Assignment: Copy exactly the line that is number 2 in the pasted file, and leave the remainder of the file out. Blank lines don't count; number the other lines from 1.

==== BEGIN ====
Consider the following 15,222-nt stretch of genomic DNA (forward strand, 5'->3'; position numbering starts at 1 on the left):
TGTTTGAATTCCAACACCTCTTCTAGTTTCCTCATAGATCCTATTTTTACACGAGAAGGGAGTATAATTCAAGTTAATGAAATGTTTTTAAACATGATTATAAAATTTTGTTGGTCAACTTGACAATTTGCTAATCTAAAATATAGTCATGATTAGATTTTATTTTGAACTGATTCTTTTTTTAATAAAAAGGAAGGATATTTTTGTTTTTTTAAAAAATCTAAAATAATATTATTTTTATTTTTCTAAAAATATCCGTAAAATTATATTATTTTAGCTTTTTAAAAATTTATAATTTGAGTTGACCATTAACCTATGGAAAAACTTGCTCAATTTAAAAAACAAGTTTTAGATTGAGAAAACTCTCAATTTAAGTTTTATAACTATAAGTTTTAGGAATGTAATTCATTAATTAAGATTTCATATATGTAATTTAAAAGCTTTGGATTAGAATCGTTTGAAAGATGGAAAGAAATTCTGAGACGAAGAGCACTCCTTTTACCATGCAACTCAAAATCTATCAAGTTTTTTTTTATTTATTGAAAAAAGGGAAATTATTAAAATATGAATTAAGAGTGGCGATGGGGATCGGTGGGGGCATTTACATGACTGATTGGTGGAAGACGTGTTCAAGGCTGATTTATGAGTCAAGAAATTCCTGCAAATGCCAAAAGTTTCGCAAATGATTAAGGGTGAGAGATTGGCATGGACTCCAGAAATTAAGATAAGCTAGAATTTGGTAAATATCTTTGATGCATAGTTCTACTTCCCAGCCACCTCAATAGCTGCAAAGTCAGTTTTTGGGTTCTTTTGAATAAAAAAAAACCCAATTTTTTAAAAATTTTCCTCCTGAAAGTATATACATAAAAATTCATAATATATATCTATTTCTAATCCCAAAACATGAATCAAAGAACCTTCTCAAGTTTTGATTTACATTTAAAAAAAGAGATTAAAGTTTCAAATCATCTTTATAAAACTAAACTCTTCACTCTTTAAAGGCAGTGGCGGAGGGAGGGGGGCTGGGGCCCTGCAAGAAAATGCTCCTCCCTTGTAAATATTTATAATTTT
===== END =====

TGTTTGAATTCCAACACCTCTTCTAGTTTCCTCATAGATCCTATTTTTACACGAGAAGGGAGTATAATTCAAGTTAATGAAATGTTTTTAAACATGATTATAAAATTTTGTTGGTCAACTTGACAATTTGCTAATCTAAAATATAGTCATGATTAGATTTTATTTTGAACTGATTCTTTTTTTAATAAAAAGGAAGGATATTTTTGTTTTTTTAAAAAATCTAAAATAATATTATTTTTATTTTTCTAAAAATATCCGTAAAATTATATTATTTTAGCTTTTTAAAAATTTATAATTTGAGTTGACCATTAACCTATGGAAAAACTTGCTCAATTTAAAAAACAAGTTTTAGATTGAGAAAACTCTCAATTTAAGTTTTATAACTATAAGTTTTAGGAATGTAATTCATTAATTAAGATTTCATATATGTAATTTAAAAGCTTTGGATTAGAATCGTTTGAAAGATGGAAAGAAATTCTGAGACGAAGAGCACTCCTTTTACCATGCAACTCAAAATCTATCAAGTTTTTTTTTATTTATTGAAAAAAGGGAAATTATTAAAATATGAATTAAGAGTGGCGATGGGGATCGGTGGGGGCATTTACATGACTGATTGGTGGAAGACGTGTTCAAGGCTGATTTATGAGTCAAGAAATTCCTGCAAATGCCAAAAGTTTCGCAAATGATTAAGGGTGAGAGATTGGCATGGACTCCAGAAATTAAGATAAGCTAGAATTTGGTAAATATCTTTGATGCATAGTTCTACTTCCCAGCCACCTCAATAGCTGCAAAGTCAGTTTTTGGGTTCTTTTGAATAAAAAAAAACCCAATTTTTTAAAAATTTTCCTCCTGAAAGTATATACATAAAAATTCATAATATATATCTATTTCTAATCCCAAAACATGAATCAAAGAACCTTCTCAAGTTTTGATTTACATTTAAAAAAAGAGATTAAAGTTTCAAATCATCTTTATAAAACTAAACTCTTCACTCTTTAAAGGCAGTGGCGGAGGGAGGGGGGCTGGGGCCCTGCAAGAAAATGCTCCTCCCTTGTAAATATTTATAATTTT